I Also Married the War, The camis come out, War Paperwork
I ALSO MARRIED THE WAR
Death hung around our wedding,
close as the jangle of my pearl earrings.
I gauzed myself in a white flag.
The rings on their pillow
looked like medals on a chest,
and they fit tight as dress blues.
And the groomsmen carried swords
in Sam Brown belts across their stomachs,
and the sword arch made a great picture.
And one of them was shot in the stomach
yesterday building a wall in Falluja.
50/50 chance. The vows
have always had death in them.
I'm still surprised I married him.
Just three years ago, we stopped talking.
It was after a peace rally
during the bombing of Kabul,
where a couple of striped and starred men
began to poke at me
with the pole of an American flag.
Other protesters linked elbows,
crossed their arms over their abdomens,
And I stood with my back
to the flagbearers and their wall
and it was a great pose,
and someone took a picture for the paper.
And I decided not to call him back,
I could not love a Marine.
As if that were the core of a life
and not one of the decorations.
But, I also married the war
and now the war is our health
insurance and job security.
No walls between. I did not know
the wall of men or the two with flags,
but I know the men shooting,
bombing, building walls in Iraq.
The pictures in the news look
familiar. I chew on the war,
the stale roll with dinner,
and I sleep with his trigger hand,
warm, a little heavy,
across my torso.
Last night, with our friend in a coma,
after a bad fight about the war,
we were lying back to back,
not sleeping, and he turned,
placed his arm over my torso:
we'll find a way over it."
And he always apologizes first,
and I never wanted their war
or their wall. But
the writing there
was always death.
THE CAMIS COME OUT
just two days before deployment
but the date has been a too
heavy starch on everything
we've worn for weeks.
Where did they come from?
couldn't fit in our apartment
and so different from his daily
flightsuit that doesn't feel like
uniform, soft though fireproof
though his eyes match the green
too well as if
it fits something in him
I call it a pickle suit.
He calls it the bag
and washes it at home
with Downy no starch.
And he blends with mechanics,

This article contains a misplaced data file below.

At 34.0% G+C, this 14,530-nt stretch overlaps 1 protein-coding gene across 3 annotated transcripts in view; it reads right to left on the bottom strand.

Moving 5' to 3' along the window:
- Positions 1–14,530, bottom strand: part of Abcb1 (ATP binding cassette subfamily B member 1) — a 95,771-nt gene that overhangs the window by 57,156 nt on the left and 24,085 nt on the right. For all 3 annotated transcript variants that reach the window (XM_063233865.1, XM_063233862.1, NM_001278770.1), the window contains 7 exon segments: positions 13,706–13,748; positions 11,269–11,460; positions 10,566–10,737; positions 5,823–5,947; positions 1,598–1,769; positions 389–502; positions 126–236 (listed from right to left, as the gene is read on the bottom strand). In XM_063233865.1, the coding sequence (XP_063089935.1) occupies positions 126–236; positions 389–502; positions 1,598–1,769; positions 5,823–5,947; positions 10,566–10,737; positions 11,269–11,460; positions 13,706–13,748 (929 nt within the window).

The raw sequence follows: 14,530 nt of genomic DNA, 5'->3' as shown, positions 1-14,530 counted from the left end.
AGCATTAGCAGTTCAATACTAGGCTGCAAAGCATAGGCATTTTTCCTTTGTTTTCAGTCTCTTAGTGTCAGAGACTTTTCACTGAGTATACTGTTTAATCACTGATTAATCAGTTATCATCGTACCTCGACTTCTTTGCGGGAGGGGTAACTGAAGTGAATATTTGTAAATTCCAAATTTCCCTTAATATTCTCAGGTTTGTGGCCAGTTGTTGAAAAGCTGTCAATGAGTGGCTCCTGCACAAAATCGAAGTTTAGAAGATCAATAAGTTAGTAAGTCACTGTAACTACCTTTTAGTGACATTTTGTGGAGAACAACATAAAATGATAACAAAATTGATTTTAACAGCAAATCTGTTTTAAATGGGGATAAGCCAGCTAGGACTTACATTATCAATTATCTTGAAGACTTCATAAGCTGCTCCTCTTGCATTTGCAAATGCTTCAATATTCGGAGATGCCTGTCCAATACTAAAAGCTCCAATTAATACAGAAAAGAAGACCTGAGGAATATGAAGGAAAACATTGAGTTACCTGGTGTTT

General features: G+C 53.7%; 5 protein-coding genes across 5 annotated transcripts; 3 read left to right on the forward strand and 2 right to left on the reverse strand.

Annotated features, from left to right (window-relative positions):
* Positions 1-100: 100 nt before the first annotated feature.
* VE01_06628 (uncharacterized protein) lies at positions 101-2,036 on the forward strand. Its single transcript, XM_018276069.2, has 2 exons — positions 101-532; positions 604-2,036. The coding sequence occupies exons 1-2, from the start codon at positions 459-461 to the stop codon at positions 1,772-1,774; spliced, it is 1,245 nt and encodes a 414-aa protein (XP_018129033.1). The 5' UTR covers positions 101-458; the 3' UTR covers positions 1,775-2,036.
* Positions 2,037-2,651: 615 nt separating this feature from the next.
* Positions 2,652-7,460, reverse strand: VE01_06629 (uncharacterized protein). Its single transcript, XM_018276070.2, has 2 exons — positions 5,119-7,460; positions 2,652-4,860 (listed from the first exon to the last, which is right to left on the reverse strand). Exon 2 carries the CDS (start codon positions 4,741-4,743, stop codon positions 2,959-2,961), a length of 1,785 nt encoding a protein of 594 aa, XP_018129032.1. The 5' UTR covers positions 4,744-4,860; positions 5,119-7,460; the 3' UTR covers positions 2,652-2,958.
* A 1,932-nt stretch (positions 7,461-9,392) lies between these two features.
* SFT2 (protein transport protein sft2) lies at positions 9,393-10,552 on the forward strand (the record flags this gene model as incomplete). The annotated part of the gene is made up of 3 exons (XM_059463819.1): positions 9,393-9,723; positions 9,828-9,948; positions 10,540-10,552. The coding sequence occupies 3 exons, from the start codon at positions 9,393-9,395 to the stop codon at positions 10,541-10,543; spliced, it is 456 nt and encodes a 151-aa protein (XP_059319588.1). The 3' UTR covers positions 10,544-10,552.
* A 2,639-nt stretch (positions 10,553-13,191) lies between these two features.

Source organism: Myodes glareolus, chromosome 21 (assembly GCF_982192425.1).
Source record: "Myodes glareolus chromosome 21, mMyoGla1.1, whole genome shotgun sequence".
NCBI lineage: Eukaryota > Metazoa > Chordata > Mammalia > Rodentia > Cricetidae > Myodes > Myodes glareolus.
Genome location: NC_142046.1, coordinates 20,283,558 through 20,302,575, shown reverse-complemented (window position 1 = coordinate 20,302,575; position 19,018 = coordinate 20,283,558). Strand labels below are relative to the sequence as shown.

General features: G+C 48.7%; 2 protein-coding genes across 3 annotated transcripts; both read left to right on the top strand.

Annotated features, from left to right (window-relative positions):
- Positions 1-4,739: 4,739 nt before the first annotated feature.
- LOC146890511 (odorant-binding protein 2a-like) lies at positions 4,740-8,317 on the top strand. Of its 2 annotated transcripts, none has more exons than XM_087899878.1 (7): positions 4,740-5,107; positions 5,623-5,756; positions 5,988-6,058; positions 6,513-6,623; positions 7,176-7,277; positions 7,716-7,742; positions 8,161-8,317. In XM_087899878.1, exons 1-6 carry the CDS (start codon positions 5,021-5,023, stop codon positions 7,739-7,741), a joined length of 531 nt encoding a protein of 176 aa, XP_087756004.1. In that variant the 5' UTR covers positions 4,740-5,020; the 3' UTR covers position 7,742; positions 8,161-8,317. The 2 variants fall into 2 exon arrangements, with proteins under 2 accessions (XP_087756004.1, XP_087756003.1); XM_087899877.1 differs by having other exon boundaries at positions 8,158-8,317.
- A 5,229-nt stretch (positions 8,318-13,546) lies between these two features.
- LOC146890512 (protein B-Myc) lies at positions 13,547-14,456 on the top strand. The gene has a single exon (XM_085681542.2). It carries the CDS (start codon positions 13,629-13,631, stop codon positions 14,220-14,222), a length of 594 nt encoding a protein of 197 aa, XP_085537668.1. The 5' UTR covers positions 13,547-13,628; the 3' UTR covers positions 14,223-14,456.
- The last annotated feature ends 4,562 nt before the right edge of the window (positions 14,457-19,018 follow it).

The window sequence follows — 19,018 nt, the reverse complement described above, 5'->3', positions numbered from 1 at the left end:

repairmen, not foreign
He sorts and piles
camis on our bed.
My side desert his side jungle
and we're already
climates and continents
apart. Flinging stiff collars
onto piles of
sand forest sand forest
Separating so many sweat-starched pinnies
for gym class. And we're back in
grade school and all the battles are
and the colors designate enemies
randomly chosen and he's
the great rank of team captain.
want to cry no, no,
just pick me.
When you told me,
"I could be sent to Iraq in a few weeks,"
I was only surprised by the feeling
that I want you to be gone already.
I should have borrowed the tears
you were expecting, but I want
the paperwork to be done, the Will,
the Power of Attorney, so I can sign
your name while you're away. I want
the goodbyes to be said. I almost want
you to have already dropped your first bomb,
killed your first person, so I can start hurting,
stop wondering how it will feel.
Dinner conversation. Another pilot, thrilled
at your chance to do what your trained for,
practice what you studied... "In America's name..."
"But this isn't practice." He replied,
"If you were the target, we could drop
a 500 pound bomb through that window
onto your plate." I shouldn't have said "Happy Meal,"
or, "Then why will it miss me and hit the children
in the pictures?" He claimed,
"We don't miss. The concussion is 3,000 feet."
"So you kill everyone
from here to Grand Avenue."
I shouldn't have said it.
You were swallowing your fork again.
"Honey, you don't help those kids
by staring at them." No, but I click again
on the pictures that arrived conveniently
at my inbox, emailed to thousands, saves
on paper. I forward the one of the little girl,
shrapnel gash and entrails spill from—
we've all seen it or one like it, torn
apart like a little sister's paper doll.
A plagiarist of pain, I borrow it
from the child who did not choose
to be born in Baghdad.
I sign your name
and need to know
that it hurts.